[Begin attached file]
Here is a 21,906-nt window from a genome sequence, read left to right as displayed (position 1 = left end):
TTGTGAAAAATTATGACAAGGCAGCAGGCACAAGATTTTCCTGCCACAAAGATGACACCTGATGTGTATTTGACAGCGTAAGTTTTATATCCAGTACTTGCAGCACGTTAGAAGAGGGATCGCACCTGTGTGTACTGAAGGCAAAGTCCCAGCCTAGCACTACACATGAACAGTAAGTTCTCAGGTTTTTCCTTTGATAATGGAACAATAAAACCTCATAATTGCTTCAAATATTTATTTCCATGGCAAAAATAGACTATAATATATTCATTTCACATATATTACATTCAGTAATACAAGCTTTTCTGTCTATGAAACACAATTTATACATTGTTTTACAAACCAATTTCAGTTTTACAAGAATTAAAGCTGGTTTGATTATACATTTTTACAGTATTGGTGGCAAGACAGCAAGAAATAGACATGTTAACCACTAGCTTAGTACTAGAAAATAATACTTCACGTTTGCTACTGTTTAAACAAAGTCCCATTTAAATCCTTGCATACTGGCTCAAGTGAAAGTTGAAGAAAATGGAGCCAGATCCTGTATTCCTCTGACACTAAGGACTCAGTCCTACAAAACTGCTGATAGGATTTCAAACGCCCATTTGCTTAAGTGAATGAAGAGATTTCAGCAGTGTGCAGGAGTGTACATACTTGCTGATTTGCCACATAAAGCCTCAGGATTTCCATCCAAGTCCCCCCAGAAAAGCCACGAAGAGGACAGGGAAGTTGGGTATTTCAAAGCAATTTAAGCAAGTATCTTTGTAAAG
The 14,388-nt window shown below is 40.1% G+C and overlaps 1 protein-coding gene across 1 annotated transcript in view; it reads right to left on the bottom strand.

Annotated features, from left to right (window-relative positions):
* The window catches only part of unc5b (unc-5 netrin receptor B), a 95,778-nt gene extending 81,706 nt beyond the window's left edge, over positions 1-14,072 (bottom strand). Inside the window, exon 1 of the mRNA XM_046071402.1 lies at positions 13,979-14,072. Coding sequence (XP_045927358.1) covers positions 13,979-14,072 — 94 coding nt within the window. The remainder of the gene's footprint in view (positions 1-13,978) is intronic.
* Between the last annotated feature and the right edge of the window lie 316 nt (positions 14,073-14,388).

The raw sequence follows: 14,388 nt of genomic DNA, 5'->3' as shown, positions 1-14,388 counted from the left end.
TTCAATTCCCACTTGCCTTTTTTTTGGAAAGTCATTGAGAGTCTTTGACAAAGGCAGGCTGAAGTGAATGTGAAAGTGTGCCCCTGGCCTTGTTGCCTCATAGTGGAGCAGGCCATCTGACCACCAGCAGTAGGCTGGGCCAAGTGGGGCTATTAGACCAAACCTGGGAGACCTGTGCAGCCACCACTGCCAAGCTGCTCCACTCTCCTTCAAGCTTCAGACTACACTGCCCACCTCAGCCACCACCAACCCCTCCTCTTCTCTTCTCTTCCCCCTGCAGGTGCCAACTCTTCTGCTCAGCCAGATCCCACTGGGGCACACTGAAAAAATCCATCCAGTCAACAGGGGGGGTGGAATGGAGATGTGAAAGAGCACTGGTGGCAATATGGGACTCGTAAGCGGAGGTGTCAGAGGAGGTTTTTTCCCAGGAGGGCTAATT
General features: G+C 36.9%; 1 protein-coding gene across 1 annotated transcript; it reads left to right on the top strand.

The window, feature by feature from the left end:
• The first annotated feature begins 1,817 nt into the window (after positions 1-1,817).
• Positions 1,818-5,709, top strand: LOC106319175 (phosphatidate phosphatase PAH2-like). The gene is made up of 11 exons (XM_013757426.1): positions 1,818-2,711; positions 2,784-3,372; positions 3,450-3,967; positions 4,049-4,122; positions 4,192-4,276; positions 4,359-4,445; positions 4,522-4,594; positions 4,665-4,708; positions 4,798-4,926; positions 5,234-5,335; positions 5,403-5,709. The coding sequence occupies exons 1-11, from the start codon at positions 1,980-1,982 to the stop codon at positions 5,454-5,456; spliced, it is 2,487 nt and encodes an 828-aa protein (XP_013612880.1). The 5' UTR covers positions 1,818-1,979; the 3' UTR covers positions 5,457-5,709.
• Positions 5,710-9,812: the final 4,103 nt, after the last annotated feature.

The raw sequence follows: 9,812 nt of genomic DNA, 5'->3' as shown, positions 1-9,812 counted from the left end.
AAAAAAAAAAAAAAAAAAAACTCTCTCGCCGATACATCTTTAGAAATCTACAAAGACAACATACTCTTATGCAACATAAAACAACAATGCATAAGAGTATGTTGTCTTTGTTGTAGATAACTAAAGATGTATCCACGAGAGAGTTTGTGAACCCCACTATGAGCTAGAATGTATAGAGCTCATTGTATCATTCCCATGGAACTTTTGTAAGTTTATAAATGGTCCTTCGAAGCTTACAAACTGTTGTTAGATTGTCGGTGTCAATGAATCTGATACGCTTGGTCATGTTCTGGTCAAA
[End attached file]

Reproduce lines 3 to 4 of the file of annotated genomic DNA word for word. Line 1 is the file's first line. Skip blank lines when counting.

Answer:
The 14,388-nt window shown below is 40.1% G+C and overlaps 1 protein-coding gene across 1 annotated transcript in view; it reads right to left on the bottom strand.

Annotated features, from left to right (window-relative positions):